When Michael Squires first arrived at Oklahoma in 2011, not much was expected him. Coming out of Edmond North High School, he was not a known entity or on the national team watch list.
In fact, Squires first year at OU, he was a walk-on to a team that featured the likes of Jake Dalton and Steven Legendre, who are now part of the Mens National Team.
But Squires had two qualities that made him believe he could compete with the best athletes in the sport. He knew how to work hard and he was not afraid of anyone.
In the four years Squires has been a member of the Sooners gymnastic team, it will be hard pressed to find anyone who has dominated one event like he has done with the still rings. He ended his career Saturday night by winning his third straight individual national championship on his home floor at the University of Oklahoma's Lloyd Noble Center.
“It's incredible,” Dalton said. “It's a work ethic that some people have. He is one of those guys who is in that top one percent for work ethic. He will be in the gym spending three to four hours of workout on one event. It's just crazy. When he walked onto this team, I wasn't really sure he would make the team because he is doing one event. He made the team, then one year later he is winning national championships. So that just goes to show how hard he works.”
Joining Squires on the medal stand was senior Michael Reid who took home his first national championship on the pommel horse.
The Sooners finished with 14 All-Americans this year. It's 15 consecutive years with at least eight All-Americans.
Squires posted a 16.400 in his final time competing in the crimson and cream uniform. When he was done, he raised his hands in celebration then kissed the bar holding up the rings.
“It feels good,” Squires said. “I'm pretty happy, but I think I'm even more happy that we were able to win a team championship last night.”
Squires score dwarfs his two previous title performances of 15.777 as a sophomore and 15.800 as a junior. Squires closest competitor, C.J. Maestas of Illinois, managed only a 15.975.
Squires becomes the third NCAA gymnast to win 3 straight still rings titles, joining Paul O'Neill (1987-89) and Jim Hartung (1980-82).
“I think my career, in part, is due to how this team has grown a lot,” Squires said. “It wasn't just me. Look at the senior class. Coming in, we were really young and inexperienced. I was kind of the same way on rings. And as we've grown as a team, the same thing happens on rings. It all correlates. I have to thank my teammates more than anybody, because they are the ones I push for.”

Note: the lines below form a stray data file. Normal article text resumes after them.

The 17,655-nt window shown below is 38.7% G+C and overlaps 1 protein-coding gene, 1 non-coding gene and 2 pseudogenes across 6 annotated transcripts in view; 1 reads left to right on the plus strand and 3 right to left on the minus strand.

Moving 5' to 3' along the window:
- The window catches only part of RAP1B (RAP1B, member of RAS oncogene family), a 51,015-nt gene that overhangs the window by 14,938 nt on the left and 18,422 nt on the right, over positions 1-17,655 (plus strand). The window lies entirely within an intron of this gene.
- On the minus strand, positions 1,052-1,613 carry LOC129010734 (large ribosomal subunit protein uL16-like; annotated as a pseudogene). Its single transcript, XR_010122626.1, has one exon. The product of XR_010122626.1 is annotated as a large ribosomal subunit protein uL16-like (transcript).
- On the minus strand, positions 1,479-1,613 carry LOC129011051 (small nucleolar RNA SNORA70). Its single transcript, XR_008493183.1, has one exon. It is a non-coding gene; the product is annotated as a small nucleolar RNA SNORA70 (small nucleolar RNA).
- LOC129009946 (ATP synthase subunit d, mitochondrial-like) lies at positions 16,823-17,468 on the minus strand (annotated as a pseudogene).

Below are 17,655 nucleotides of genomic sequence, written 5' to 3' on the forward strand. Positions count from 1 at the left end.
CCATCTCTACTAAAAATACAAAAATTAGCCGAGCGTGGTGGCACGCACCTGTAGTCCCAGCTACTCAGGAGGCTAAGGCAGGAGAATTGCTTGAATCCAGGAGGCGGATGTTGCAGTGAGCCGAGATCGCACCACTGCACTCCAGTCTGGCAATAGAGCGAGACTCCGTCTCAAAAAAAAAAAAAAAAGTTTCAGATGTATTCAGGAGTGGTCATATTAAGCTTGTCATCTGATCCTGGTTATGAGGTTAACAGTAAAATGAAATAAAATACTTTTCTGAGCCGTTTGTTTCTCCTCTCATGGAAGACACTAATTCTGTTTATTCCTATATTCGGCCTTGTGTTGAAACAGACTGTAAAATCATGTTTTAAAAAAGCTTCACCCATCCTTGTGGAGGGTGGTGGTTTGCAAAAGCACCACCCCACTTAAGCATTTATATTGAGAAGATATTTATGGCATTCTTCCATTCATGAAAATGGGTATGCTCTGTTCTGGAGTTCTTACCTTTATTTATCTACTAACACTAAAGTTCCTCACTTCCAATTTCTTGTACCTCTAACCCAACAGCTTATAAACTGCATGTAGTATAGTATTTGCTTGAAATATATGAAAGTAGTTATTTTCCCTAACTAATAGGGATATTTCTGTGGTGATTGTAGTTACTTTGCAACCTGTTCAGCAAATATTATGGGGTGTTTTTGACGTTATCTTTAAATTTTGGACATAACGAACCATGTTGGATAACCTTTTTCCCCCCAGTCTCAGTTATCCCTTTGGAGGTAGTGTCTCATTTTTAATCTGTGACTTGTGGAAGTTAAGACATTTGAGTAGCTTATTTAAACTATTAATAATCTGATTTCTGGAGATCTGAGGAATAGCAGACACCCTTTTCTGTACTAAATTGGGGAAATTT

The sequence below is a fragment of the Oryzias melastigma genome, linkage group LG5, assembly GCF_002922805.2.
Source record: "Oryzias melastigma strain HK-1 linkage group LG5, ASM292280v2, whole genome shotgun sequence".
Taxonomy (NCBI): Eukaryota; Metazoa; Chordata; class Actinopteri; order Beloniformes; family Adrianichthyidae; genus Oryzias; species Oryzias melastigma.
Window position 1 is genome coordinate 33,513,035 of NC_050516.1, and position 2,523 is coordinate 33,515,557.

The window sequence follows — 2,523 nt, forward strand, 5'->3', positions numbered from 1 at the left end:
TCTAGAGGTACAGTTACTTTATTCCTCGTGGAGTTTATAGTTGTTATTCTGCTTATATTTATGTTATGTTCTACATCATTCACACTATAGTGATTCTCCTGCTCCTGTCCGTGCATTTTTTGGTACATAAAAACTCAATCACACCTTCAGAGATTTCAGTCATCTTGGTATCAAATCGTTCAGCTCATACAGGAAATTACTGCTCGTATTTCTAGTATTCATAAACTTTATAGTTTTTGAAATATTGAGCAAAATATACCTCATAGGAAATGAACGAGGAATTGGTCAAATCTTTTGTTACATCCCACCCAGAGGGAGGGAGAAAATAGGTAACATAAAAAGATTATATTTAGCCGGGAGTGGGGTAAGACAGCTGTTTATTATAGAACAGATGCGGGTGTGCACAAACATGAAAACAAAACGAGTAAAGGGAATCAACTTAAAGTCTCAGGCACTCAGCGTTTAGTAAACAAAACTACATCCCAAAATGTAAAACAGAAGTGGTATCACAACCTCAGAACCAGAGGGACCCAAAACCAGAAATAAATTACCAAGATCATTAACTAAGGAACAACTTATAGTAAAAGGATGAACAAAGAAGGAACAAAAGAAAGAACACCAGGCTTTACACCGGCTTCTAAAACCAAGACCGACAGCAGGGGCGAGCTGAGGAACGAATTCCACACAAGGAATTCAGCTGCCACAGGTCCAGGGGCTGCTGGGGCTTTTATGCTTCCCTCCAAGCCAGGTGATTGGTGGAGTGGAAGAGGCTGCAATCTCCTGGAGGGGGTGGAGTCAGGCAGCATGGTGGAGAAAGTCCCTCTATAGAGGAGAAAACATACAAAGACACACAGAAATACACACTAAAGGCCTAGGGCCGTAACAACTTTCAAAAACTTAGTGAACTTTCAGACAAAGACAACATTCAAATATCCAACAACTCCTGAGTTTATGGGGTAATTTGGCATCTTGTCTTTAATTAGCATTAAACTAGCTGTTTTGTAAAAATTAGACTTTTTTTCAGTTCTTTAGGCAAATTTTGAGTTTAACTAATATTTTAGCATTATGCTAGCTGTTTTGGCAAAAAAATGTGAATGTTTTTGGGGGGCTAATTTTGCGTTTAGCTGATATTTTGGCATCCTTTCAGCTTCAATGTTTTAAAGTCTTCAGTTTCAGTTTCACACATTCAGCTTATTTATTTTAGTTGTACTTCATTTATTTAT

But the biggest moment for him was being part of the turning point for the Sooners Friday when they reclaimed the national team title, it's first since 2008.
“When I was thinking about this season and what it reminded me of, it made me think back to the 2006 season when the OU team went undefeated and won a National Championship,” Squires said. “I was there watching OU compete in Norman and I have been doing that since I was 10 years old. I have wanted to be on this team the whole time. Back then those guys were invincible and they were the greatest gymnast in the entire world. I still don’t think I am as good as any of those guys; they're legends to me.”
Even now, as he prepares to leave Oklahoma as one of its most decorated gymnasts, he didn't see it coming the first day he set foot on campus.
“Not at all,” Squires said. “I don't think anybody did, which is the special part. I just want everybody to know that they can do this. It's all just a matter of hard work. It doesn't take the most talented guy to win it. Just takes the guy with the most fight. That's been the key for me and this entire team. We don't have any super stars, don't have any Olympians. We're just a bunch of gymnasts coming together, putting up the highest score, because we want it more than anybody.”
When asked what has been the highlight of his impressive career, it didn't take long for Squires to point out winning a team title. For all the individual success he has had, he is still a team player at heart
“Winning a team championship means more than anything,” Squires said. “that's what really cements any legacy. You can look back and say this guy was good at this event and he won a national championship. But to come together as a team, in my opinion, that's much harder. The fact that I have done something now that my heroes have done; it is cool. That was the best night of my life.”
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